The August holiday season and additional restrictions imposed in Greater Manchester have contributed to a dampening of demand, according to the fourth GM COVID-19 Recovery Tracker survey conducted by Greater Manchester Chamber of Commerce.
The two Recovery Tracker surveys conducted in July showed improvements in customer demand, cash positions and business confidence relative to the low levels in spring.
The latest survey results show that current sales have remained stable but advance orders have weakened. Seasonal fluctuations in the main holiday period of the year and restrictions imposed in parts of Greater Manchester appear to have had an impact on economic activity.
The sectors that usually benefit during the summer holiday season are retail, leisure and tourism. These are amongst the worst affected sectors and may not have had seen a significant increase in sales. There is evidence Government support schemes as ‘Eat Out to Help Out’ did increase restaurant patronage but since the discount was not available on all days of the week, the scheme could have shifted demand from the second half of the week to the first.
Despite resulting in increased footfall in August and helping many restaurants increase revenues, it is yet to be determined whether the scheme had the desired macroeconomic impact. The reduction in sales and revenues remains the primary challenge that businesses have been facing during the pandemic but compared to historic lows during lockdown, there is continuing improvement.
Subrahmaniam Krishnan-Harihara, Head of Research at Greater Manchester Chamber of Commerce, said: “The Chamber’s COVID-19 tracker surveys shows the recovery trajectory for Greater Manchester’s economy after the historic economic collapse. Our data has shown that the recovery is muted and not sufficient to lift the UK out of recession yet. The balances relating to customer demand are still negative and continue to hover in the -15 to -20 range. Not only does this mean that more businesses reported a reduction rather than an improvement, but it also shows a short-term stabilisation in business activity. A full recovery is some time way.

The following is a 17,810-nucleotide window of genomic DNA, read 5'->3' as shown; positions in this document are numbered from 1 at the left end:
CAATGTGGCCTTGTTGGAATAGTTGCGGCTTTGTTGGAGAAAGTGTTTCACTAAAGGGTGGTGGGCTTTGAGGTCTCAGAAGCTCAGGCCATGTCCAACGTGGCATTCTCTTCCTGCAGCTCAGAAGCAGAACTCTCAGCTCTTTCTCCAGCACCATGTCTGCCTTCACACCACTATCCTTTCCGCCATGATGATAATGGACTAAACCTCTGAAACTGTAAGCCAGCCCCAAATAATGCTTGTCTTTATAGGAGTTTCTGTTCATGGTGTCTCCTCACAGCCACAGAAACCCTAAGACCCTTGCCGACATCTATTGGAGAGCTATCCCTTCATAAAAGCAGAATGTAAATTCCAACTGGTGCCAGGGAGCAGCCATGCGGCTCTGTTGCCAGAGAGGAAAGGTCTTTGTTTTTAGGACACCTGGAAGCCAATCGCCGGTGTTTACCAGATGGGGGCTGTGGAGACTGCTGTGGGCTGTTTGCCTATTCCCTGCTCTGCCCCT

“Now that the ‘Eat Out to Help Out’ scheme has ended, hospitality businesses will be particularly looking forward to today’s relaxation of restrictions in some boroughs. Other government schemes are also being wound down, or support reduced, and could impact businesses. But there is some good news – cash flow positions are stable. Businesses are more confident of improving revenue but margins appear to be low at the moment.”
Data from the latest Recovery Tracker also reveals challenges emerging with regards employment. Many large retail chains have already announced store closures and job cuts. The survey results show that job losses are not restricted to retail and hospitality sectors with businesses in many other sectors beginning to be affected. Further improvement in demand and liquidity is critical to business investment and job retention.
Subrahmaniam added “The survey results show that recovery prospects are muted. Businesses have not reported any substantial increase in sales and revenue in the last six weeks. Accordingly, we have revised the recovery outlook. There is a lot of anxiety that the recent increase in infections may require more restrictions to be imposed. The pandemic is both a public health and economic crisis and the Government should not rule out support for businesses which are adversely impacted by a local lockdown. Without a further improvement in business activity, there is the risk of a prolonged period of economic stagnation. That can only be avoided with additional support and we call on Government to not put the nascent recovery at peril.”